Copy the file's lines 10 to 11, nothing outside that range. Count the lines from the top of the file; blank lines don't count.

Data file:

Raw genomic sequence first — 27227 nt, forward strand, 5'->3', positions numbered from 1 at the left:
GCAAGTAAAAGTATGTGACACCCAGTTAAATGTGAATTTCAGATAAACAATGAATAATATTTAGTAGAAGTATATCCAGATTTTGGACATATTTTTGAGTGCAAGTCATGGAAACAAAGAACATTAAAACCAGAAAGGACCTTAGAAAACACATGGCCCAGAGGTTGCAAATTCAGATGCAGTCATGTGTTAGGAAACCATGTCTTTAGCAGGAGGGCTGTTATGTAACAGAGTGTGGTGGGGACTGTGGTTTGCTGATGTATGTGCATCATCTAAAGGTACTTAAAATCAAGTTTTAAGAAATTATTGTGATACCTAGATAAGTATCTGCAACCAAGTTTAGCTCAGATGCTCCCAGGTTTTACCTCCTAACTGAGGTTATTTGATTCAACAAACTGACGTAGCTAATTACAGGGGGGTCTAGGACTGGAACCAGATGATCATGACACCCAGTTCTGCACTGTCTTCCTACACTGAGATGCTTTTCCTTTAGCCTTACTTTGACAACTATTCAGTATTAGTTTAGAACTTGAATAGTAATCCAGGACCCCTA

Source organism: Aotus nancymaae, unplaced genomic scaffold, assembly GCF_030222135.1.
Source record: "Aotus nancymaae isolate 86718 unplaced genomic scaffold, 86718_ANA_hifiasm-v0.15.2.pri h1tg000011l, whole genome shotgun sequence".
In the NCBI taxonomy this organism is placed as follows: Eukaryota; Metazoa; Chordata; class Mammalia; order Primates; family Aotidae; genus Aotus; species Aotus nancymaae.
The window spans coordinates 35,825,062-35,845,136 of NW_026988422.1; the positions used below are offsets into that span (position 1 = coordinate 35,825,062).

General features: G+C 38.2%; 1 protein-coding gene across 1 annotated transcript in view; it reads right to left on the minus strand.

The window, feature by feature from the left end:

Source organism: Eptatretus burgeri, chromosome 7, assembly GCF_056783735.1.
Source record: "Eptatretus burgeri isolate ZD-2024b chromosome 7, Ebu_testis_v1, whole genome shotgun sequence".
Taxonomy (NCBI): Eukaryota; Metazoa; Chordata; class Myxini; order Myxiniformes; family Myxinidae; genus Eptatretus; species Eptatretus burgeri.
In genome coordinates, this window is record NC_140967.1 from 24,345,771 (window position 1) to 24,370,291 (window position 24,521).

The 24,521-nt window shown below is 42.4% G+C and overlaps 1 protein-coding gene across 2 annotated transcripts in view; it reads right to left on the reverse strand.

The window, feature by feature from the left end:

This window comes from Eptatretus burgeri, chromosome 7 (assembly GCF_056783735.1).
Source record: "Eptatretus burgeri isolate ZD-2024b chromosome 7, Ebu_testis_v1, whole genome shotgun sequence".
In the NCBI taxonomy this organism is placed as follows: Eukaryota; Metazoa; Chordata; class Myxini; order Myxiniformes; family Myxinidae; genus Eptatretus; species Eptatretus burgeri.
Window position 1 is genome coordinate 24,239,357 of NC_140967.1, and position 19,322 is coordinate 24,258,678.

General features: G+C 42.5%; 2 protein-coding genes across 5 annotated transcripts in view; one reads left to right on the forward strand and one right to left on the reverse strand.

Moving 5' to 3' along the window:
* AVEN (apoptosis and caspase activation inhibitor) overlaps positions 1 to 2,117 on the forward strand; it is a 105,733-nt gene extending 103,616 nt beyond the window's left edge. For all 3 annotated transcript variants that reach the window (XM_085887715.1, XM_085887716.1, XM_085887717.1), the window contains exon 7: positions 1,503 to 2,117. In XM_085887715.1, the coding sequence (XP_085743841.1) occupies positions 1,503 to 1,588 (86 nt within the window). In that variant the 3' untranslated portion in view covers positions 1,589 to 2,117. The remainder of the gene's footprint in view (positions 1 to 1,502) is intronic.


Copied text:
Source record: "Eptatretus burgeri isolate ZD-2024b chromosome 7, Ebu_testis_v1, whole genome shotgun sequence".
Taxonomy (NCBI): Eukaryota; Metazoa; Chordata; class Myxini; order Myxiniformes; family Myxinidae; genus Eptatretus; species Eptatretus burgeri.